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    ‘A Journal for Jordan’ is a well-meaning but inert slice of true-life melodrama

    Pat Padua

    THE WASHINGTON POST – Early in A Journal for Jordan, a mother reads her toddler a message, left by the boy’s late father, “Dear Jordan: I want you to know that it’s okay for boys to cry.”

    Opening with a life lesson like that virtually guarantees a three-hankie tear-jerker. But the film doesn’t quiet deliver on that promise.

    The title is taken from the written legacy of an Army officer, killed in action in Iraq in 2006, who left behind the eponymous inspirational document for his child.

    As directed by Denzel Washington – behind the camera for the first time since the Oscar-nominated 2016 film Fences – the two talented, good-looking leads (Chanté Adams and Michael B Jordan) deliver emotionally restrained performances, matching the military precision of the film’s protagonist.

    Yet while First Sargeant Charles Monroe King and his fiancee Dana Canedy are rendered with sensitivity and intelligence by Jordan and Adams, the characters rarely break out of formation to bring this story to life.

    In some ways, the characters are opposites. Charles is reticent and disciplined; when he’s not running soldiers through demanding drills, he’s a painter, using the pointillist technique favoured by Georges Seurat. Dana is a journalist, working at her dream job at the New York Times. She can be a bit scattered, sleeping in late before her pivotal first date with Charles.

    Michael B Jordan and Chanté Adams in ‘A Journal for Jordan’. PHOTO: THE WASHINGTON POST

    Adapted from Canedy’s memoir, A Journal for Jordan: A Story of Love and Honor, Virgil Williams’ script frequently shifts the timeline, veering from Dana’s struggles as a single mother to her developing rapport with Charles, and forward to a growing Jordan (played as an adolescent by Jalon Christian). Sometimes the temporal whiplash works; right before Dana makes her fateful first meeting with Charles, she’s driving on a rural highway, singing along to Lisa Stansfield’s All Around the World, which establishes the 90’s time frame and Dana’s searching, hopeful character.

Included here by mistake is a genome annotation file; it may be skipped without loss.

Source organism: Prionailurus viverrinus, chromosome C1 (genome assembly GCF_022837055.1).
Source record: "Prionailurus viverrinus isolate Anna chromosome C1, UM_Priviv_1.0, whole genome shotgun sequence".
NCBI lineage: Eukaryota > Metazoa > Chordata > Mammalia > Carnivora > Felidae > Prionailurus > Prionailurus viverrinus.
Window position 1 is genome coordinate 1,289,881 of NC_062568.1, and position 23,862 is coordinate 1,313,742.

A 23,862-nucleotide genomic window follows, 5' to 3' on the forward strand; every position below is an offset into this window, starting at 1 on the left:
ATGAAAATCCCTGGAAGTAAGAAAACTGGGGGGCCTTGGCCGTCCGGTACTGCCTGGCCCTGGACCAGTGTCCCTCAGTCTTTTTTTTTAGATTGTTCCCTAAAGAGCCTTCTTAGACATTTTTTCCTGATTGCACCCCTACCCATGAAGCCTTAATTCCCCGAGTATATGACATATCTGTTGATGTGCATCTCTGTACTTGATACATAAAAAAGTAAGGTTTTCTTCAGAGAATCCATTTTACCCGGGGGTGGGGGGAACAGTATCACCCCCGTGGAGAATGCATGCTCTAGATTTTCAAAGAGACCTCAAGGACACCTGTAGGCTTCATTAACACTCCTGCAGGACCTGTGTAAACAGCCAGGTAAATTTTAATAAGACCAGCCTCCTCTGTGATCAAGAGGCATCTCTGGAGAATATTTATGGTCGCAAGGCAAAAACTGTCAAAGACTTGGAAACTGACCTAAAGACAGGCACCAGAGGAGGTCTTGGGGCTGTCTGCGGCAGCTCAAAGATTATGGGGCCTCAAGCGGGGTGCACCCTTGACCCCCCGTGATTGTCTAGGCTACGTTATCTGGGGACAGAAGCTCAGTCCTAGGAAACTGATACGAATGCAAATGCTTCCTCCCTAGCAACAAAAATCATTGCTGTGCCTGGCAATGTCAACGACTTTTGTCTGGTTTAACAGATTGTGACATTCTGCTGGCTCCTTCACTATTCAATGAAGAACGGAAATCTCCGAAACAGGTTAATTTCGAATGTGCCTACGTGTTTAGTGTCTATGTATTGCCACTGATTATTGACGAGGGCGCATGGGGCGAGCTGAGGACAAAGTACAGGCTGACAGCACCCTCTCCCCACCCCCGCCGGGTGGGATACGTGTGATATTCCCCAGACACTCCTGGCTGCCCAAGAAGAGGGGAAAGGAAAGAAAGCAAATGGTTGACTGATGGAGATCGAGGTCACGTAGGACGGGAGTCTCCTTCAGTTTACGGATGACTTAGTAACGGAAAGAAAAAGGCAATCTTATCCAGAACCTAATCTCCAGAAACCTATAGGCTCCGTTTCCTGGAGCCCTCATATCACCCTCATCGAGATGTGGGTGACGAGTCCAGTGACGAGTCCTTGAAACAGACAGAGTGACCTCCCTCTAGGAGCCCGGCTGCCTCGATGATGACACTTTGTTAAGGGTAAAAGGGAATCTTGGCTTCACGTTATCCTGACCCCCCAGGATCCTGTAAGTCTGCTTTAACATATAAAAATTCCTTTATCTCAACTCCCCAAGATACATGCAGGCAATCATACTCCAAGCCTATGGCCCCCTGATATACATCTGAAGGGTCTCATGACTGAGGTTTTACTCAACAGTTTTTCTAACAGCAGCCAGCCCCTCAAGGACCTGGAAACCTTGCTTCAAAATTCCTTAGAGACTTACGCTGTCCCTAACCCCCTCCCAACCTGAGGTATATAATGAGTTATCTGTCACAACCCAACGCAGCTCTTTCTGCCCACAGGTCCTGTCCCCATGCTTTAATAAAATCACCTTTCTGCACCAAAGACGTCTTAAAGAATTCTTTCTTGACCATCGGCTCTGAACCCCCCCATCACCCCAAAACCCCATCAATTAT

As the courtship unfolds, Washington maintains a slow pace, raising eyebrows briefly when the camera lingers on Dana’s bare leg as she’s lying in bed, trying to keep a long-distance relationship going over the phone. Maybe it’s a little leering, but, as Charles is getting to know Dana, we are too.

    Washington pieces together the central relationship with details that mirror the painstaking artistic technique that Charles favours. But the big picture is more elusive.

    Cinematographer Maryse Alberti, who’s lent her keen eye to such diverse films as the 1994 documentary Crumb and Todd Hayne’s glam homage Velvet Goldmine, limits herself to an attractive but glossy palette that seems more suitable for a Hallmark movie.

    Jordan is terrific as a quiet and dependable – almost saintly – figure, who instills a sense of duty and respect in his men (and in his son). This sense is echoed in his performance under the direction of Washington, a veteran actor who seems to be symbolically handing down his thespian wisdom to a younger generation.

    But Charles is a little too saintly. More often than not, it’s Adams who draws our attention; playing Dana as a professional who’s nevertheless prone to lose control of her emotions, she’s a strong foil for Jordan’s more stolid presence. (Stolid, but not lifeless: At a recent press screening, during a bedroom scene in which Jordan appears bare-bottomed, an audience member shouted, “Turn around!”)

    It seems churlish to criticise such a well-meaning drama. Just as Charles wants to teach his son how to be a gentleman, A Journal for Jordan likewise champions a civility sorely lacking these days.

    But despite a storyline that covers such fraught historical events as 9/11 and the Iraq War, the movie is too tidy to ever really feel like a living, breathing thing.

    Charles is at his most watchable when he’s berating his soldiers in camp, urging them to rise beyond what they think they’re capable of. A Journal for Jordan could have used a little more of that tough love.

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